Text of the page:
A musical adventure in New Zealand turned into more than Bonnie Schwarz and Pete Shaw had bargained, but it’s been life-changing for the English couple.
Thanks to Covid-19 they spent lockdown in a bubble house-sitting with other musos. They turned a bedroom into a studio where they recorded new songs inspired by their Antipodean travels that saw them “happily stranded” here during the pandemic.
Their lockdown album Going for Broke was released in September 2020 and is about adventuring to New Zealand. Their latest Antipody album will be released in October. They will perform songs from it on their national farewell tour which starts on July 2.
Songs reflect on kindness
The couple have been overwhelmed by the kindness and hospitality shown to them here, especially by the close folk music scene. Their songs reflect on that gratitude and kindness and will particularly appeal to audiences who enjoy listening to songs about New Zealand.
Joining Bonnie and Pete for the farewell tour will be Golden Guitars winner Jenny Mitchell from Gore. They met Jenny soon after they arrived in New Zealand.
Jenny is comfortable with a country twang or softly spoken ballad and is rapidly capturing fans across the globe. Her 2018 record Wildfires, produced by Sydney’s Matt Fell, was awarded the 2019 Tui for Recorded Music NZ Best Country Music Artist.
Following her first Tui, the album became the first New Zealand album to receive a nomination for Alt-Country Album of the Year at the 2020 Australian Golden Guitar Awards.
Met studying music at Uni
Bonnie and Pete met when they studied music at the University of Manchester.
Pete is from Shropshire on the Welsh border while Bonnie is from Dorset in the south of England.
Making music together became a fun project on the side with two friends joining them during their university days to form the band they named Good Habits.
Pete played a cajon, a box-shaped percussion instrument originally from Peru. Bonnie played cello and sang while the friends played viola and acoustic bass guitar.
Travelling with music
But it was three months Bonnie spent touring Europe with another band that whetted her appetite to travel and perform.
She says it was
falling in love with travelling with music”.
Plans were made for Bonnie and Pete to travel and perform as a duo.
“We both had been to New Zealand before to visit family (Pete’s relatives) and wanted to return so it seemed like the perfect way to combine performing with travelling and family,” says Bonnie.
Pete opted to play the accordion because it travels well as hand-luggage. Taking a cello along would pose more of a problem as it would require its own seat. So, they opted to hire one on arrival in New Zealand, although that was easier said than done.
They arrived in New Zealand in January 2020 and had planned three months of concerts around the country. Their support act was New Zealand duo In the Shallows.
They had performed about 40 concerts from Paihia in the north to Invercargill in the south when the country went into Covid-19 lockdown.
From concerts to lockdown
They were invited to share a house with In the Shallows who were house-sitting in Paekākāriki on the Kāpiti Coast for owners who were living overseas. As lockdown restrictions eased they began to meet many of the creative community Paekākāriki is home to.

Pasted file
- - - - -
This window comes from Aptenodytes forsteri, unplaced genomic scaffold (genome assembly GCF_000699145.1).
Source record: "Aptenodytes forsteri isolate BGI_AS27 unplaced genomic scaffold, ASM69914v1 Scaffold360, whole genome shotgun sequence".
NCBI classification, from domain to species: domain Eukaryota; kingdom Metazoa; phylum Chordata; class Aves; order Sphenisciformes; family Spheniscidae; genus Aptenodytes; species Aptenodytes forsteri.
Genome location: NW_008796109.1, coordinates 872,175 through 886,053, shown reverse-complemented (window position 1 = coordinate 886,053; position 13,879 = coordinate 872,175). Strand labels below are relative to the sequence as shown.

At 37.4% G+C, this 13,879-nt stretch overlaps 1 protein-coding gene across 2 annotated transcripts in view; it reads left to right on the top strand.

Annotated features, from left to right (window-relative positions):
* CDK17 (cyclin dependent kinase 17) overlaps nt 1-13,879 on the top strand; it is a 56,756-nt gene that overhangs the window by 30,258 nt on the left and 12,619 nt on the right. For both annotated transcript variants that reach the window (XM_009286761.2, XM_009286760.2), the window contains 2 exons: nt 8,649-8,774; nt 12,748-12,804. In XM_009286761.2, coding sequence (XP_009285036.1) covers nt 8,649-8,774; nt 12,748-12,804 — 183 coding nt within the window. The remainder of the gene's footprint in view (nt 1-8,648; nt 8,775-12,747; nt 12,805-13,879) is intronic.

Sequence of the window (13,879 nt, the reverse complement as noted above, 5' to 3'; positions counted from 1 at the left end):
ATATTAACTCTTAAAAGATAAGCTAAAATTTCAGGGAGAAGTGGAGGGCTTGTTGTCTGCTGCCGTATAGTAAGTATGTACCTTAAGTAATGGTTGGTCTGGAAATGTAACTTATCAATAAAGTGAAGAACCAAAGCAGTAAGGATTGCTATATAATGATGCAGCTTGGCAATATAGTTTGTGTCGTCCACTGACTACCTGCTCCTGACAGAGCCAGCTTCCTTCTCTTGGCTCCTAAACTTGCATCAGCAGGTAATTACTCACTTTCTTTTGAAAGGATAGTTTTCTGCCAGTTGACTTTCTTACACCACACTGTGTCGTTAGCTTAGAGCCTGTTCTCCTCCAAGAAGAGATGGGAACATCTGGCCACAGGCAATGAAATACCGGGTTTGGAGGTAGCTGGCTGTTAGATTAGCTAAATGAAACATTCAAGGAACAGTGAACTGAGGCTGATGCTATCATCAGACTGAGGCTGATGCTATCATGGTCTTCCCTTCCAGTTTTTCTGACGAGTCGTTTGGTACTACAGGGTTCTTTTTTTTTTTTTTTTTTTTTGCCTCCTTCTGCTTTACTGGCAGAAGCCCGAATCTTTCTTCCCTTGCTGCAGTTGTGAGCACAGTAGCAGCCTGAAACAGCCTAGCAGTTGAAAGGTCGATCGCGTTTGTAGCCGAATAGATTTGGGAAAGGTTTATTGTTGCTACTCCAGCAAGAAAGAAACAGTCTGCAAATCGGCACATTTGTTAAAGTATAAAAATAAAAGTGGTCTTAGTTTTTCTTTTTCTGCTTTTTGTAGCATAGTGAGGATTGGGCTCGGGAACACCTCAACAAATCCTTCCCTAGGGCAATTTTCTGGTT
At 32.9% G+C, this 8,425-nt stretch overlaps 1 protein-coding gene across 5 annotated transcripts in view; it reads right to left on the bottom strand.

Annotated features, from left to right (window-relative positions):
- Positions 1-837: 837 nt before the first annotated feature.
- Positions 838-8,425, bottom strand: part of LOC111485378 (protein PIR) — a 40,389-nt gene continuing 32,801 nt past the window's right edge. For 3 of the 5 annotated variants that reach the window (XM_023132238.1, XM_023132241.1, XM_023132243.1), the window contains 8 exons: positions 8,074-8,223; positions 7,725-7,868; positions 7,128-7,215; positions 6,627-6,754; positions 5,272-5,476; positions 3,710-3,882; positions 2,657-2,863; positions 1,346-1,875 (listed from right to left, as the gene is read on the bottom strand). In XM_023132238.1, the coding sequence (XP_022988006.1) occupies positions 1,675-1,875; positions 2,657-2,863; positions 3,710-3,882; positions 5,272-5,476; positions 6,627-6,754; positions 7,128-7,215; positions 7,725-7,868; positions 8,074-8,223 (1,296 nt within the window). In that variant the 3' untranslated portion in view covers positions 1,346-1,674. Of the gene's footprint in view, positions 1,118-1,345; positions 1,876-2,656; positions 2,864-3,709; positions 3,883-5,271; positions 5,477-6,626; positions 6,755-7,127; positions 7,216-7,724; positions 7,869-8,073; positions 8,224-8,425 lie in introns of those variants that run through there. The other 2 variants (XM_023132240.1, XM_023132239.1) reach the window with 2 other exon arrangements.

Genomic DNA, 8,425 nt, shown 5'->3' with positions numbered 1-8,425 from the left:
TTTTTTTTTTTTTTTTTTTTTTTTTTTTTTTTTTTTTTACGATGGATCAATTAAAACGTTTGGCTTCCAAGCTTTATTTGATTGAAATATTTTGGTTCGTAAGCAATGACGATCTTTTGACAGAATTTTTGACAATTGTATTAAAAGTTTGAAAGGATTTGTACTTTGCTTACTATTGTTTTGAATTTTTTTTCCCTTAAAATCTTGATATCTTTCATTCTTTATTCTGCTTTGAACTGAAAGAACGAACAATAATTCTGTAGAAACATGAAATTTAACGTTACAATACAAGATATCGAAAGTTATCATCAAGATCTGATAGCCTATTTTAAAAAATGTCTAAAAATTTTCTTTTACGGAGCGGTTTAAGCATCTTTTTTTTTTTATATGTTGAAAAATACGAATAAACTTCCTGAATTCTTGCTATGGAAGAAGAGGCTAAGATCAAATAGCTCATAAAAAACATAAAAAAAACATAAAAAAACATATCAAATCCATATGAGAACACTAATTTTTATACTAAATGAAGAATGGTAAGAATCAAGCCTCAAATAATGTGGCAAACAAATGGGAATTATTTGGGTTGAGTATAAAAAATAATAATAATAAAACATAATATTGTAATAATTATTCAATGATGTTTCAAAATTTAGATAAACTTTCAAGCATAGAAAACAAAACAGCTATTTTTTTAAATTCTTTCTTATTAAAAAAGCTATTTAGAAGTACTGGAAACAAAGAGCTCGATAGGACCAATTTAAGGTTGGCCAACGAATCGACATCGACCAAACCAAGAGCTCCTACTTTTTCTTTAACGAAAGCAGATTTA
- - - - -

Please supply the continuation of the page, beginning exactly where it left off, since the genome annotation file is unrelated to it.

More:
Already with an EP released in Britain under their belts, lockdown provided space for Bonnie and Pete to write new material, some with a New Zealand flavour.
In the Shallows had some recording equipment and with help from a producer the couple turned a bedroom into a studio to record Going for Broke.
But Antipody, about gratitude, being alive and the lessons learned in the Antipodes, half a world away from their British homeland in a Covid pandemic, was recorded at Tsunami Sounds, a real studio inside an old hospital in Levin.
Pete and Bonnie have been overwhelmed by the kindness and generosity of Kiwis, some of whom have invited them to stay in their homes or use their lounges as venues for house concerts.
It has given the couple meaningful connections with people, Bonnie says.
The folk scene in New Zealand is relatively small with everyone supportive of each other, Bonnie says.
Pete says being invited into people’s homes has been like having extended family around.
And those people have taken time to show them their favourite local places. One person took them for an hour-long sight-seeing flight around Whangārei in his plane.
Covid opened doors to festival gigs
The dearth of international musicians in the country because of Covid has opened doors for Bonnie and Pete. Travelling nomadically in their van called Brian, they have played at summer festivals around the country including CubaDupa, TSB Festival of Lights, Resolution and Lunasa.
Living in the van helped with creativity, Bonnie says.
It has given “a gift of time”.
Fully self-contained, they have been able to park up wherever they liked and have enjoyed meeting many people.
Bonnie and Pete will be returning to Britain in October and are looking forward to seeing their families again.
The couple plan to return in the summer of 2023 and have been invited to perform at festivals around the country.
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To find out more about their upcoming performances and to buy tickets visit their website www.goodhabitsband.com